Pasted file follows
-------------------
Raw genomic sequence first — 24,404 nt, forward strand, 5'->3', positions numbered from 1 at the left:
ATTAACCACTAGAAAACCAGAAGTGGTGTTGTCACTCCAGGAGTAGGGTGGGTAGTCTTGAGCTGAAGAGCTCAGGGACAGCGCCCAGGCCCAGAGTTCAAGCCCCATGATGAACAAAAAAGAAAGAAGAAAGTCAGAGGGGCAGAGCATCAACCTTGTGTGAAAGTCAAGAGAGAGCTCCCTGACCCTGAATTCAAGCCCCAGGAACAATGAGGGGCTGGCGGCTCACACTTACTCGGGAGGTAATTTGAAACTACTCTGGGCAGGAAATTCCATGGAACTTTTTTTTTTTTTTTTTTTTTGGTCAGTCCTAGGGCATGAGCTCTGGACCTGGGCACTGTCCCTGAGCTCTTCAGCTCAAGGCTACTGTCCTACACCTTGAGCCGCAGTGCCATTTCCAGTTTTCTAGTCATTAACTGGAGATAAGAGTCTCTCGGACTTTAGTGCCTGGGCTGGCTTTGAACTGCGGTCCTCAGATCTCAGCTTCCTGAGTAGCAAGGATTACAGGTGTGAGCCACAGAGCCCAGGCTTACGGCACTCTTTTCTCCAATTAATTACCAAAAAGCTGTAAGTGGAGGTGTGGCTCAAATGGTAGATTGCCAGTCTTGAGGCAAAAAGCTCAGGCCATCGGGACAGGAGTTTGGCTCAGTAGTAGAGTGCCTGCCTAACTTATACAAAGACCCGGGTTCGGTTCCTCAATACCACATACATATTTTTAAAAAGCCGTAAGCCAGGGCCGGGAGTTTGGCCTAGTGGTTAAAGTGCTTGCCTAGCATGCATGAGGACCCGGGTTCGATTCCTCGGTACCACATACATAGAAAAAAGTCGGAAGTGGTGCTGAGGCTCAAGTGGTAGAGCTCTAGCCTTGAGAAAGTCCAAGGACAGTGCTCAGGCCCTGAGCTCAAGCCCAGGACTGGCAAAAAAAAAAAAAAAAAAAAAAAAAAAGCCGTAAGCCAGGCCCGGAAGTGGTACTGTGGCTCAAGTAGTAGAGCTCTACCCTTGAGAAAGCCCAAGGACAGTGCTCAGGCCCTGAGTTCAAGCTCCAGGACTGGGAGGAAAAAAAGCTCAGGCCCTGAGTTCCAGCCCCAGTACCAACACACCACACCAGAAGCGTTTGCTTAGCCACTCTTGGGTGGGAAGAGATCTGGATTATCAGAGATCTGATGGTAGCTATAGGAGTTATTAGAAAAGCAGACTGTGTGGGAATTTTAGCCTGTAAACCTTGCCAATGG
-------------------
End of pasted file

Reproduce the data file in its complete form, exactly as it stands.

Raw genomic sequence first — 24,404 nt, forward strand, 5'->3', positions numbered from 1 at the left:
ATTAACCACTAGAAAACCAGAAGTGGTGTTGTCACTCCAGGAGTAGGGTGGGTAGTCTTGAGCTGAAGAGCTCAGGGACAGCGCCCAGGCCCAGAGTTCAAGCCCCATGATGAACAAAAAAGAAAGAAGAAAGTCAGAGGGGCAGAGCATCAACCTTGTGTGAAAGTCAAGAGAGAGCTCCCTGACCCTGAATTCAAGCCCCAGGAACAATGAGGGGCTGGCGGCTCACACTTACTCGGGAGGTAATTTGAAACTACTCTGGGCAGGAAATTCCATGGAACTTTTTTTTTTTTTTTTTTTTTGGTCAGTCCTAGGGCATGAGCTCTGGACCTGGGCACTGTCCCTGAGCTCTTCAGCTCAAGGCTACTGTCCTACACCTTGAGCCGCAGTGCCATTTCCAGTTTTCTAGTCATTAACTGGAGATAAGAGTCTCTCGGACTTTAGTGCCTGGGCTGGCTTTGAACTGCGGTCCTCAGATCTCAGCTTCCTGAGTAGCAAGGATTACAGGTGTGAGCCACAGAGCCCAGGCTTACGGCACTCTTTTCTCCAATTAATTACCAAAAAGCTGTAAGTGGAGGTGTGGCTCAAATGGTAGATTGCCAGTCTTGAGGCAAAAAGCTCAGGCCATCGGGACAGGAGTTTGGCTCAGTAGTAGAGTGCCTGCCTAACTTATACAAAGACCCGGGTTCGGTTCCTCAATACCACATACATATTTTTAAAAAGCCGTAAGCCAGGGCCGGGAGTTTGGCCTAGTGGTTAAAGTGCTTGCCTAGCATGCATGAGGACCCGGGTTCGATTCCTCGGTACCACATACATAGAAAAAAGTCGGAAGTGGTGCTGAGGCTCAAGTGGTAGAGCTCTAGCCTTGAGAAAGTCCAAGGACAGTGCTCAGGCCCTGAGCTCAAGCCCAGGACTGGCAAAAAAAAAAAAAAAAAAAAAAAAAAAGCCGTAAGCCAGGCCCGGAAGTGGTACTGTGGCTCAAGTAGTAGAGCTCTACCCTTGAGAAAGCCCAAGGACAGTGCTCAGGCCCTGAGTTCAAGCTCCAGGACTGGGAGGAAAAAAAGCTCAGGCCCTGAGTTCCAGCCCCAGTACCAACACACCACACCAGAAGCGTTTGCTTAGCCACTCTTGGGTGGGAAGAGATCTGGATTATCAGAGATCTGATGGTAGCTATAGGAGTTATTAGAAAAGCAGACTGTGTGGGAATTTTAGCCTGTAAACCTTGCCAATGG